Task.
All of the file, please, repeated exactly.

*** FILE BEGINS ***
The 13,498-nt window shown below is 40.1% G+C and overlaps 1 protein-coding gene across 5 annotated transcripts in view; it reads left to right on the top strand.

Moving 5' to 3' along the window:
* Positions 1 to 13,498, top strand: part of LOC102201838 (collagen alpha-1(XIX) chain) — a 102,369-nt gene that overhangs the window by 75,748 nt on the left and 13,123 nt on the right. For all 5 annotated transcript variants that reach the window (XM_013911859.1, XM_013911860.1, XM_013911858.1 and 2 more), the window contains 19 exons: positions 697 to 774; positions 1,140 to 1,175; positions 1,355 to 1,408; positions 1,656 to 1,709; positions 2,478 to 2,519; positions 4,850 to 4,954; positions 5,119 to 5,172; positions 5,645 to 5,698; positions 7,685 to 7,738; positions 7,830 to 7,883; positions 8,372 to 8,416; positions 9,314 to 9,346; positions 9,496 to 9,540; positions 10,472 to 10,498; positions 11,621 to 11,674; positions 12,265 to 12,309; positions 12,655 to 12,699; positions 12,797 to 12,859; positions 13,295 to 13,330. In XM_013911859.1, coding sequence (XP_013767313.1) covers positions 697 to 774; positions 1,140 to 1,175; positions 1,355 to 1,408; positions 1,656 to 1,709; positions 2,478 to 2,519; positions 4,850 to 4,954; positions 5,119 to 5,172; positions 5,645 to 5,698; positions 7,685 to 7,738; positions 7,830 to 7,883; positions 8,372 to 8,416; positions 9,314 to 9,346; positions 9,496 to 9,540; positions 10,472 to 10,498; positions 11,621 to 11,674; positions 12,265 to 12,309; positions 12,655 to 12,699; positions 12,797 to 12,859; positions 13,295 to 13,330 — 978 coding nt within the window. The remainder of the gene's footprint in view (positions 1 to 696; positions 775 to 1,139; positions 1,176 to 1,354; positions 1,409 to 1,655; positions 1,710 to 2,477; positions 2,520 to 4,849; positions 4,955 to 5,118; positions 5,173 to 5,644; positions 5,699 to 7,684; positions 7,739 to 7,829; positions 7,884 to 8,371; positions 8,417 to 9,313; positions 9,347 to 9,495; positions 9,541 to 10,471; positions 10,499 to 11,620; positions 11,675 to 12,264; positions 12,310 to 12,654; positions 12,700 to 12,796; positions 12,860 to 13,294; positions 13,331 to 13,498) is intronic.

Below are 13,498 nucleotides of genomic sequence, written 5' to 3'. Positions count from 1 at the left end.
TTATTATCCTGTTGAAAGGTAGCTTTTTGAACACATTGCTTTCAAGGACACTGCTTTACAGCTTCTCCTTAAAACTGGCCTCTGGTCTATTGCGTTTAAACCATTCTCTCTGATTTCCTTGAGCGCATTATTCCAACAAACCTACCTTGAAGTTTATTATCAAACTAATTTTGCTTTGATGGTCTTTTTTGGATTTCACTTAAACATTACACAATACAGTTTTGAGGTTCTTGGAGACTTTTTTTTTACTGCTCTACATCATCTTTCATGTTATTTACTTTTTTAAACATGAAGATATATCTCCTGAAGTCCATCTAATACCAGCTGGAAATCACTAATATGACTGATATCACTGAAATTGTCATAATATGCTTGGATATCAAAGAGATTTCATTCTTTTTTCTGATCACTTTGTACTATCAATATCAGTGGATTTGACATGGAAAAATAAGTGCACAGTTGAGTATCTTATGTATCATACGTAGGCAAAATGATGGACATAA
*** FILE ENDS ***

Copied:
The 13,498-nt window shown below is 40.1% G+C and overlaps 1 protein-coding gene across 5 annotated transcripts in view; it reads left to right on the top strand.

Moving 5' to 3' along the window:
* Positions 1 to 13,498, top strand: part of LOC102201838 (collagen alpha-1(XIX) chain) — a 102,369-nt gene that overhangs the window by 75,748 nt on the left and 13,123 nt on the right. For all 5 annotated transcript variants that reach the window (XM_013911859.1, XM_013911860.1, XM_013911858.1 and 2 more), the window contains 19 exons: positions 697 to 774; positions 1,140 to 1,175; positions 1,355 to 1,408; positions 1,656 to 1,709; positions 2,478 to 2,519; positions 4,850 to 4,954; positions 5,119 to 5,172; positions 5,645 to 5,698; positions 7,685 to 7,738; positions 7,830 to 7,883; positions 8,372 to 8,416; positions 9,314 to 9,346; positions 9,496 to 9,540; positions 10,472 to 10,498; positions 11,621 to 11,674; positions 12,265 to 12,309; positions 12,655 to 12,699; positions 12,797 to 12,859; positions 13,295 to 13,330. In XM_013911859.1, coding sequence (XP_013767313.1) covers positions 697 to 774; positions 1,140 to 1,175; positions 1,355 to 1,408; positions 1,656 to 1,709; positions 2,478 to 2,519; positions 4,850 to 4,954; positions 5,119 to 5,172; positions 5,645 to 5,698; positions 7,685 to 7,738; positions 7,830 to 7,883; positions 8,372 to 8,416; positions 9,314 to 9,346; positions 9,496 to 9,540; positions 10,472 to 10,498; positions 11,621 to 11,674; positions 12,265 to 12,309; positions 12,655 to 12,699; positions 12,797 to 12,859; positions 13,295 to 13,330 — 978 coding nt within the window. The remainder of the gene's footprint in view (positions 1 to 696; positions 775 to 1,139; positions 1,176 to 1,354; positions 1,409 to 1,655; positions 1,710 to 2,477; positions 2,520 to 4,849; positions 4,955 to 5,118; positions 5,173 to 5,644; positions 5,699 to 7,684; positions 7,739 to 7,829; positions 7,884 to 8,371; positions 8,417 to 9,313; positions 9,347 to 9,495; positions 9,541 to 10,471; positions 10,499 to 11,620; positions 11,675 to 12,264; positions 12,310 to 12,654; positions 12,700 to 12,796; positions 12,860 to 13,294; positions 13,331 to 13,498) is intronic.

Below are 13,498 nucleotides of genomic sequence, written 5' to 3'. Positions count from 1 at the left end.
TTATTATCCTGTTGAAAGGTAGCTTTTTGAACACATTGCTTTCAAGGACACTGCTTTACAGCTTCTCCTTAAAACTGGCCTCTGGTCTATTGCGTTTAAACCATTCTCTCTGATTTCCTTGAGCGCATTATTCCAACAAACCTACCTTGAAGTTTATTATCAAACTAATTTTGCTTTGATGGTCTTTTTTGGATTTCACTTAAACATTACACAATACAGTTTTGAGGTTCTTGGAGACTTTTTTTTTACTGCTCTACATCATCTTTCATGTTATTTACTTTTTTAAACATGAAGATATATCTCCTGAAGTCCATCTAATACCAGCTGGAAATCACTAATATGACTGATATCACTGAAATTGTCATAATATGCTTGGATATCAAAGAGATTTCATTCTTTTTTCTGATCACTTTGTACTATCAATATCAGTGGATTTGACATGGAAAAATAAGTGCACAGTTGAGTATCTTATGTATCATACGTAGGCAAAATGATGGACATAA